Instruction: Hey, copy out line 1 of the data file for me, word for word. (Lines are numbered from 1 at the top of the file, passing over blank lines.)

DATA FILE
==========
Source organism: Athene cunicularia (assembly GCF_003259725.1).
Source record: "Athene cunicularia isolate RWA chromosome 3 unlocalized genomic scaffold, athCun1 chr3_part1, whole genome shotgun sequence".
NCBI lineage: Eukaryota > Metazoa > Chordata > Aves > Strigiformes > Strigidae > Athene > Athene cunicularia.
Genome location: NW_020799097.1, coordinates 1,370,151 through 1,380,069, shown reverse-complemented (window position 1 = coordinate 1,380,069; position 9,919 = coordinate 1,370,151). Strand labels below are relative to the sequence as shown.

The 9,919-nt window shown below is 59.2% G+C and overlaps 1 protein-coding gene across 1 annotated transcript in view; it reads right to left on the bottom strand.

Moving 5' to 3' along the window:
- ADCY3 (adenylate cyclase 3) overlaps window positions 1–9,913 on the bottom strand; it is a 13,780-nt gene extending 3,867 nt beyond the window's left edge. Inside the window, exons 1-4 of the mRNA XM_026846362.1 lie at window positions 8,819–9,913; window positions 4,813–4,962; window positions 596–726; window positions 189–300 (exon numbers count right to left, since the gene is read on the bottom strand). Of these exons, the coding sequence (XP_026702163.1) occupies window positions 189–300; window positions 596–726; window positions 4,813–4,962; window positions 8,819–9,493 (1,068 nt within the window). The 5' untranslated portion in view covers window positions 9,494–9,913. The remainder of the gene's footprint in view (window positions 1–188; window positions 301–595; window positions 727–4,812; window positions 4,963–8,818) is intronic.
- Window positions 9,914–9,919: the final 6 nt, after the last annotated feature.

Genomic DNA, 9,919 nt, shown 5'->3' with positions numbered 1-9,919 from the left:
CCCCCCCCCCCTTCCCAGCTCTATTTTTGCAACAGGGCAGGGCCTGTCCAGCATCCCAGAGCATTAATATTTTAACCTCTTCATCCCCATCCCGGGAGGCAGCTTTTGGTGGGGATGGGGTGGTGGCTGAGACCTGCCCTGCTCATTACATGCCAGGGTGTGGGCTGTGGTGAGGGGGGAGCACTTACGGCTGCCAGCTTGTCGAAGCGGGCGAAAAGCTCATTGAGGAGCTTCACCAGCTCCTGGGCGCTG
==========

Source organism: Athene cunicularia (assembly GCF_003259725.1).